Smoking a joint might make some feel good, but is that the only reason that people first started smoking cannabis, or did humans start puffing the green herb because it also had medicinal properties? A recent study, published in the American Journal of Human Biology, researchered whether smoking marijuana bestowed isolated hunter-gatherer tribes with health benefits.
More specifically, researchers from Washington State University looked into whether people far from the influence of Western media might smoke the ganja to self-medicate against worms. They settled on the Aka hunter-gatherers deep in the central African rainforest, who are known to smoke cannabis. The results show that whilst the researchers don’t believe they’re deliberately smoking it to cure themselves of worms, it does seem to confer some benefit.
The current explanation for smoking cannabis is that it simply makes us feel good. But others note that while this might be true, it also tastes bitter and can make us feel sick because our body sometimes views it as a toxin.
“So we thought, 'Why would so many people around the world be using plant toxins in this very 'recreational' way?’” said Ed Hagen, one of the study's authors. “If you look at non-human animals, they do the same thing, and what a lot of biologists think is they're doing it to kill parasites.”
In the lab, both nicotine and cannabis kill intestinal worms called helminths, so the researchers decided to investigate if there was a link between smoking pot and parasite load—the number of worms infecting a person. Do some people, who are far from conventional medicine and the media, actually smoke cannabis to self-medicate against worms?
Using nearly 400 Aka people, the researchers took urine samples to test for biomarkers from cannabis, and poop samples so they could count the number of eggs and calculate their level of helminth infection. They found that the drug use was predominantly a male activity, with close to 70% of men smoking cannabis compared to only 6% of women. But they also found that within men, it was more likely to be younger guys with less material wealth.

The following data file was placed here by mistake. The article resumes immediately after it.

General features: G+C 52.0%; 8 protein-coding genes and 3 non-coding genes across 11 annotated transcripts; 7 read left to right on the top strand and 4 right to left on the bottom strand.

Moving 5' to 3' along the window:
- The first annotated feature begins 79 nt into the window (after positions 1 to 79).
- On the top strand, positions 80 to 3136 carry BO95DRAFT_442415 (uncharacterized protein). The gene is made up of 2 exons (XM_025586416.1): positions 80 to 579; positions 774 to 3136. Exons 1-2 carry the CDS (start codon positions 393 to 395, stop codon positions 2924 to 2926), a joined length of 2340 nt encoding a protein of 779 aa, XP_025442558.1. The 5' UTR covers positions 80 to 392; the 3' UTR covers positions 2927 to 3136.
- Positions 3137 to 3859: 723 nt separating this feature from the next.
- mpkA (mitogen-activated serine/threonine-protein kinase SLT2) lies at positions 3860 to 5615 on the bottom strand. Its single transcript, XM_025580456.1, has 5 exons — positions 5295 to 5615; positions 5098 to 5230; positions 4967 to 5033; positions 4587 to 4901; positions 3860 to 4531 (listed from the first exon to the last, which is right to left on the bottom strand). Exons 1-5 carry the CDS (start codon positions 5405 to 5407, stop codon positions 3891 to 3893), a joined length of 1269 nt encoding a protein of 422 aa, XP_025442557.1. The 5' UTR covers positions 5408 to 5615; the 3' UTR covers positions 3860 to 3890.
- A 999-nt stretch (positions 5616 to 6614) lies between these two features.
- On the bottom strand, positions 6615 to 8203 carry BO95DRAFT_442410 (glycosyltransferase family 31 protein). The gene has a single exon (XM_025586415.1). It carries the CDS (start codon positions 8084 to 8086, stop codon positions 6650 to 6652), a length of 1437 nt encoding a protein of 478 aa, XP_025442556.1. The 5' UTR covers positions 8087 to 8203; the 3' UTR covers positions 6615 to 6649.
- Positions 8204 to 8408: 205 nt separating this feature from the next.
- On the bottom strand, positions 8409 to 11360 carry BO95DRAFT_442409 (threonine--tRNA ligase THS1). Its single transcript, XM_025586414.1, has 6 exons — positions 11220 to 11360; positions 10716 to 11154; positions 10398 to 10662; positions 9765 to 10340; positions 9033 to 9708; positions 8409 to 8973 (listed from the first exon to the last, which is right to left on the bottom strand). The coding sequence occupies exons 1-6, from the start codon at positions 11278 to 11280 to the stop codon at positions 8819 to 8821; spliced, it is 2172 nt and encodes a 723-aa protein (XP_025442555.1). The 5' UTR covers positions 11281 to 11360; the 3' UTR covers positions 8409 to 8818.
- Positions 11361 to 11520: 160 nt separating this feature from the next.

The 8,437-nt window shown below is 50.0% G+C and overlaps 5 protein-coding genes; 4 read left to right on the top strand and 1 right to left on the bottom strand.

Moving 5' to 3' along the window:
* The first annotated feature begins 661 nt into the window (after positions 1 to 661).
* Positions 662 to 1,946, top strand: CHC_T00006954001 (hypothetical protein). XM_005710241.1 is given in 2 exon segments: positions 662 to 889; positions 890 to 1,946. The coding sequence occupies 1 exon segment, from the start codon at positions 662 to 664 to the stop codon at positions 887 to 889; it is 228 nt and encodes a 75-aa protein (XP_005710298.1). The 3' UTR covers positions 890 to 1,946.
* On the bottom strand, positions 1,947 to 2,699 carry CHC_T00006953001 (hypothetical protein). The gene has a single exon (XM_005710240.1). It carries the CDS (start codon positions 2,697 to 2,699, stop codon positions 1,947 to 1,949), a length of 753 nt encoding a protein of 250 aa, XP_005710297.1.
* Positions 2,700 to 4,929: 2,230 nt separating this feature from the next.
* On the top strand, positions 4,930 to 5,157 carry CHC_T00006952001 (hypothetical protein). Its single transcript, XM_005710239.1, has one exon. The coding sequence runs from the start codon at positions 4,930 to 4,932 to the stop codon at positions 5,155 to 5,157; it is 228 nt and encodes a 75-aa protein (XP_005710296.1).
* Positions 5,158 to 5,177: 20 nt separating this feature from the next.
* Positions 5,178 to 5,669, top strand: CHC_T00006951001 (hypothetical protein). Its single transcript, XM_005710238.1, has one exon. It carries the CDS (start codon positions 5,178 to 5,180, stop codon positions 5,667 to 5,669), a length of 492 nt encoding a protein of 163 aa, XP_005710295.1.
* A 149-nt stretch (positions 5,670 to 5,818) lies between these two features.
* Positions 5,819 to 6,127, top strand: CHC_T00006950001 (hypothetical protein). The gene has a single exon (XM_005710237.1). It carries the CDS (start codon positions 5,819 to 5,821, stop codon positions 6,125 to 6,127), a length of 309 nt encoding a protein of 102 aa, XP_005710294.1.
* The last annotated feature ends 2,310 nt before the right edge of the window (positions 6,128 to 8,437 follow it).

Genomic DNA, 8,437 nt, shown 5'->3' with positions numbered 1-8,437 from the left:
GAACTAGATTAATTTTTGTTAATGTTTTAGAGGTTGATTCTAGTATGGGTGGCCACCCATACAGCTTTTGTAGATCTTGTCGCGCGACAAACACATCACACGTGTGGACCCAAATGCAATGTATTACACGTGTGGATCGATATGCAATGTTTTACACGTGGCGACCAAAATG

The study also discovered that those smoking the most cannabis did indeed have a significantly lower parasite load. The scientists then treated the participants with a commercial antihelmintic medicine, and after a re-examination one year on, they found again that those who smoked the most cannabis were reinfected with fewer worms.
There are, however, a few limitations to the study. As always, correlation does not equal causation. Marijuana has been shown to kill helminth worms in the lab, but the toxins that are responsible have not yet been identified and to date it’s never actually been shown to do the same in the human body. The authors also admit that it’s not even known if cannabis can kill the types of worm they measured in this study anyway, or if the amount of weed consumed would be toxic enough to kill them.
You might also want to ask that if there was such a huge medicinal benefit to smoking cannabis, why it is that only men, and even then predominantly only younger men, smoked it most of the time?